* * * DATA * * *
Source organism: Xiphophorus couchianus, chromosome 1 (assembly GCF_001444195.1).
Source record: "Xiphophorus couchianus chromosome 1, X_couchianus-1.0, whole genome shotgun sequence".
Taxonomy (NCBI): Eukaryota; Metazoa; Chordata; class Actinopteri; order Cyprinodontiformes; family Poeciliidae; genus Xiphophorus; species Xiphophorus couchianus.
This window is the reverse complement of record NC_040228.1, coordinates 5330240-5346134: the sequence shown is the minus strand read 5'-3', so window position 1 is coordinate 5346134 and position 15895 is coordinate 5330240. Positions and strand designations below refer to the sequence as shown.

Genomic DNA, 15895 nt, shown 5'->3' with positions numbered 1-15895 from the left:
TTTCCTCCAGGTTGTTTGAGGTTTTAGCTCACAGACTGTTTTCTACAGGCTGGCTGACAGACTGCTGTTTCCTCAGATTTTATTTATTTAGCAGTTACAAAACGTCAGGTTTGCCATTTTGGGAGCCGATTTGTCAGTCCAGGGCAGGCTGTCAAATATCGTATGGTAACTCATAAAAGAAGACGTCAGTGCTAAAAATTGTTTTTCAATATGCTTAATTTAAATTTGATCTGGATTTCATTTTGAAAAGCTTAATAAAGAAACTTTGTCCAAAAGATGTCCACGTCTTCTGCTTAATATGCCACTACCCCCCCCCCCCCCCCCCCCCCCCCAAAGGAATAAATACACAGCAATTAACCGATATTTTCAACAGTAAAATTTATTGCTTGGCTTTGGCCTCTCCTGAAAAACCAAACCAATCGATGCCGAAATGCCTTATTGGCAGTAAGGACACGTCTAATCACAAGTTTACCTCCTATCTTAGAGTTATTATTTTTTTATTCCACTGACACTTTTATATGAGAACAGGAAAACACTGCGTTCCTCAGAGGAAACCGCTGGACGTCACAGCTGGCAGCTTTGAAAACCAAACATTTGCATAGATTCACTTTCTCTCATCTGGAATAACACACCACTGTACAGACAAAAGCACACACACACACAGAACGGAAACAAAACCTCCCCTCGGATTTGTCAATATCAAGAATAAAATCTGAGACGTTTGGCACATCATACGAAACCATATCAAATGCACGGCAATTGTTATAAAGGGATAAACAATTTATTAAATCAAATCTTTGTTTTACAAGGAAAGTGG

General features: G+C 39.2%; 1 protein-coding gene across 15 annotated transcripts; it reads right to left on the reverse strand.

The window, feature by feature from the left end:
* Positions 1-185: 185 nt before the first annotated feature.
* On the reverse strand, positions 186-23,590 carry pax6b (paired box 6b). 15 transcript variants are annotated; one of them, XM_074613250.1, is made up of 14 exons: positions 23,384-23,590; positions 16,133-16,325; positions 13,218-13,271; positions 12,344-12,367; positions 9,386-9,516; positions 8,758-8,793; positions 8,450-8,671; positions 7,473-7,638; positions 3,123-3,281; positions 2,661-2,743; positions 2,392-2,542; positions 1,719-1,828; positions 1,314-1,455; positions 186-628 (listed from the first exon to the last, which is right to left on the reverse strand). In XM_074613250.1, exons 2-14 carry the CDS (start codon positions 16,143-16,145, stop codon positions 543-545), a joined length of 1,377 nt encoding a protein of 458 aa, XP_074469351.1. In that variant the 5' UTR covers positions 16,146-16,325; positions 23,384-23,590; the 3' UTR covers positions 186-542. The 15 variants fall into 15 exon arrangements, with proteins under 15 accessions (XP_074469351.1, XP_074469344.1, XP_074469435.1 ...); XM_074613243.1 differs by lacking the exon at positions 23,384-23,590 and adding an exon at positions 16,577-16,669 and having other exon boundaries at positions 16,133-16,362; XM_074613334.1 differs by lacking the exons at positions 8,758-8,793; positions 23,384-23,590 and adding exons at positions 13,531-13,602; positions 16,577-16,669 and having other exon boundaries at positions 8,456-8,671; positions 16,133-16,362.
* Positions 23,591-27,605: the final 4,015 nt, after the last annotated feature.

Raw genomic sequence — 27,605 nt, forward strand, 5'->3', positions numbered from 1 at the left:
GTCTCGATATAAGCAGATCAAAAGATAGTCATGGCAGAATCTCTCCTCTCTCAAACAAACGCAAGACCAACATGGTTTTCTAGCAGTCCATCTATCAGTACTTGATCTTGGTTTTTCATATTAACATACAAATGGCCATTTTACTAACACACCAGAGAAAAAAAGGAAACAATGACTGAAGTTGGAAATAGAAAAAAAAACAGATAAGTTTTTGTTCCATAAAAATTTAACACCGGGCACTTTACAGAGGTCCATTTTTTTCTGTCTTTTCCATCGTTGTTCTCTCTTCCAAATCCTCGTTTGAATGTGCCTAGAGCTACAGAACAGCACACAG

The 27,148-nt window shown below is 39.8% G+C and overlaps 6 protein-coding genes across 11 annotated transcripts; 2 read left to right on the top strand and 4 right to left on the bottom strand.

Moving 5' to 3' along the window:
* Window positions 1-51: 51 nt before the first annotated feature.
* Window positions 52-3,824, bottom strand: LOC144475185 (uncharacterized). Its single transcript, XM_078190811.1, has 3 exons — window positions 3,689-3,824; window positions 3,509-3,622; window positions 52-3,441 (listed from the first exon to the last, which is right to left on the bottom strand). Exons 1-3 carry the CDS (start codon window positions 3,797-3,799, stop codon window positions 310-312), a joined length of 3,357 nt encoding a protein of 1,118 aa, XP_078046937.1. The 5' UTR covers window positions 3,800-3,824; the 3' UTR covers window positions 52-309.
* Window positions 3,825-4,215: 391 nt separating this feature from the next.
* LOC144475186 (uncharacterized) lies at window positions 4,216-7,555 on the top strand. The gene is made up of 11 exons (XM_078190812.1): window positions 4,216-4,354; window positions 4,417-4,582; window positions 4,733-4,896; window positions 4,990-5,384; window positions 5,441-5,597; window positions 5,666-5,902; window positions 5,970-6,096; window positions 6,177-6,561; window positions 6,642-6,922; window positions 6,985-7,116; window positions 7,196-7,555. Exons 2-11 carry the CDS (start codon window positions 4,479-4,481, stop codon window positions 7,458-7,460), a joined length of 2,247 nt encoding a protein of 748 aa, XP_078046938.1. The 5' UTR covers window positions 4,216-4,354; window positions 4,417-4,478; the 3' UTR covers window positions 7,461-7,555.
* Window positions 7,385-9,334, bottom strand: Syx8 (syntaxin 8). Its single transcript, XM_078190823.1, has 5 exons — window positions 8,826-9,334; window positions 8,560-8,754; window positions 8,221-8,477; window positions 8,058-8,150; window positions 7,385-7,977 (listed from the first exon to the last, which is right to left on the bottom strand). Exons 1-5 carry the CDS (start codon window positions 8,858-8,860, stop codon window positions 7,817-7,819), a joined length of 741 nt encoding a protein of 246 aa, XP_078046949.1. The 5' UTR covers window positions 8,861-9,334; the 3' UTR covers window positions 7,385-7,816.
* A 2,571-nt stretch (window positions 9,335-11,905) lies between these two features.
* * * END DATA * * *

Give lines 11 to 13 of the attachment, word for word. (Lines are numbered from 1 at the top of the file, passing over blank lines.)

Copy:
* Positions 23,591-27,605: the final 4,015 nt, after the last annotated feature.

Raw genomic sequence — 27,605 nt, forward strand, 5'->3', positions numbered from 1 at the left:
GTCTCGATATAAGCAGATCAAAAGATAGTCATGGCAGAATCTCTCCTCTCTCAAACAAACGCAAGACCAACATGGTTTTCTAGCAGTCCATCTATCAGTACTTGATCTTGGTTTTTCATATTAACATACAAATGGCCATTTTACTAACACACCAGAGAAAAAAAGGAAACAATGACTGAAGTTGGAAATAGAAAAAAAAACAGATAAGTTTTTGTTCCATAAAAATTTAACACCGGGCACTTTACAGAGGTCCATTTTTTTCTGTCTTTTCCATCGTTGTTCTCTCTTCCAAATCCTCGTTTGAATGTGCCTAGAGCTACAGAACAGCACACAG